- Take your medication. Take the medication recommended by your health care provider to relieve pain and swelling.
- Get plenty of rest. Find the position that causes the least discomfort when you rest. Even when you start to feel better, be careful not to overdo it.
- Do not smoke. Smoking can further irritate the lungs. if you smoke and can’t quit on your own, ask your health care provider for help.
- details of your symptoms, including where your chest pain starts and how far it spreads. Also list other signs and symptoms, such as fever, shortness of breath, or weight loss.
- key medical information, including recent hospitalizations and any medical conditions you have. Also note if family members, especially children, or close friends have recently been sick.
- Drugs you are taking, including prescription and over-the-counter drugs, vitamins, herbs, or other supplements, and their dosages.
- Key personal information, including recent travel and major life changes. Your health care provider may also be interested in your work history, including possible asbestos exposure.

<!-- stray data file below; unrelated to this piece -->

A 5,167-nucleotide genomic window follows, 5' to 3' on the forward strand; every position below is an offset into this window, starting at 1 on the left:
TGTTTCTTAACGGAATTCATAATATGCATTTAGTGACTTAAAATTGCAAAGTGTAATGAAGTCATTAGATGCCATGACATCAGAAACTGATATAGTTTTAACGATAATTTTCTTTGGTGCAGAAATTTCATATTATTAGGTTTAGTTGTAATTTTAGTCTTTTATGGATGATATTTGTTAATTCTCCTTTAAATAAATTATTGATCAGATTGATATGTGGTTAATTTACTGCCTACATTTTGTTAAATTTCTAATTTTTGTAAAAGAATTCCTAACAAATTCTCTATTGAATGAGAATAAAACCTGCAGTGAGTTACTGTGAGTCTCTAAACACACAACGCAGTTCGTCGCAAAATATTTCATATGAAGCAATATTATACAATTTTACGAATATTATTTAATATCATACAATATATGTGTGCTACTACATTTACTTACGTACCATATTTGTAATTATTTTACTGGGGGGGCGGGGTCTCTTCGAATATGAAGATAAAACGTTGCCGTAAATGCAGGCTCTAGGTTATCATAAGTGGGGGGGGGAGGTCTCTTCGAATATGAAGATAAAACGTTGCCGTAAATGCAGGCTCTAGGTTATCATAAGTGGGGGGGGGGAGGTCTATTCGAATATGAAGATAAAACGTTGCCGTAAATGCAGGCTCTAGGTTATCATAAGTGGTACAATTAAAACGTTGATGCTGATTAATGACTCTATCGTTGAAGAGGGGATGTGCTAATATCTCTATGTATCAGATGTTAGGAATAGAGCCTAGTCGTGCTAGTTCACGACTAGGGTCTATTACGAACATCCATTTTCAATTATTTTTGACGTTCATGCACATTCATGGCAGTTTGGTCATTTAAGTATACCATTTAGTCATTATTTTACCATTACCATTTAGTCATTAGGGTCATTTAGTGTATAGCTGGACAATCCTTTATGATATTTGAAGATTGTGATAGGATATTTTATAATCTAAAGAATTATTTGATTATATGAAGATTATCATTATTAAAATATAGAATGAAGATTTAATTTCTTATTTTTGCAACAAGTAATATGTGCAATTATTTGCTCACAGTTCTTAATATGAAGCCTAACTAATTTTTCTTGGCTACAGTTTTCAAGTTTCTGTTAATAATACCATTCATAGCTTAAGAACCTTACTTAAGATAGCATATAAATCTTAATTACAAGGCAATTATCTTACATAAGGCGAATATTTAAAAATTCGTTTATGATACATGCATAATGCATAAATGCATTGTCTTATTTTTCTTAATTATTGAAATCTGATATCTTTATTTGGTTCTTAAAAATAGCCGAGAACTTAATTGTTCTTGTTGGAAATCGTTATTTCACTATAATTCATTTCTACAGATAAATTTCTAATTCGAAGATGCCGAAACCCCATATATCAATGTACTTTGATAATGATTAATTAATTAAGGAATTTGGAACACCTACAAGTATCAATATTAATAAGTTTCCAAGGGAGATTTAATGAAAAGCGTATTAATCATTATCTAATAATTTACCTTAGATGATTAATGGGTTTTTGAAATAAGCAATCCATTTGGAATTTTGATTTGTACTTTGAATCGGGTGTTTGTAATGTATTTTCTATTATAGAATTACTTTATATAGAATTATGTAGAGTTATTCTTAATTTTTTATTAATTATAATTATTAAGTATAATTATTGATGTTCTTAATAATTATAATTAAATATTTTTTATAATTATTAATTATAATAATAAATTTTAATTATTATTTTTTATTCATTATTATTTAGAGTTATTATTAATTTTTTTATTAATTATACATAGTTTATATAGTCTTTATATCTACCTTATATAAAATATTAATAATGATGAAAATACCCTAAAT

- questions to ask your health care provider.
- what do you think is the underlying cause of my symptoms?
- what types of diagnostic tests or procedures do I need, if any?
- what treatment do you recommend?
- How soon after starting treatment can I expect to feel better?
- Are there self-care steps I can take to improve my discomfort?
- Do you recommend that I stay home from work and school? for how long?
- Will it help if I quit smoking?
- Am I at risk for long-term complications from this condition?
- I have other health conditions. How can I best manage them together?
- How would you describe your symptoms?
- What, if anything, seems to make your symptoms better or worse?
- have you been diagnosed or treated for any other health conditions?
- Have you traveled recently?
- Have you been involved in any jobs, projects, or hobbies over the years that could have exposed you to asbestos?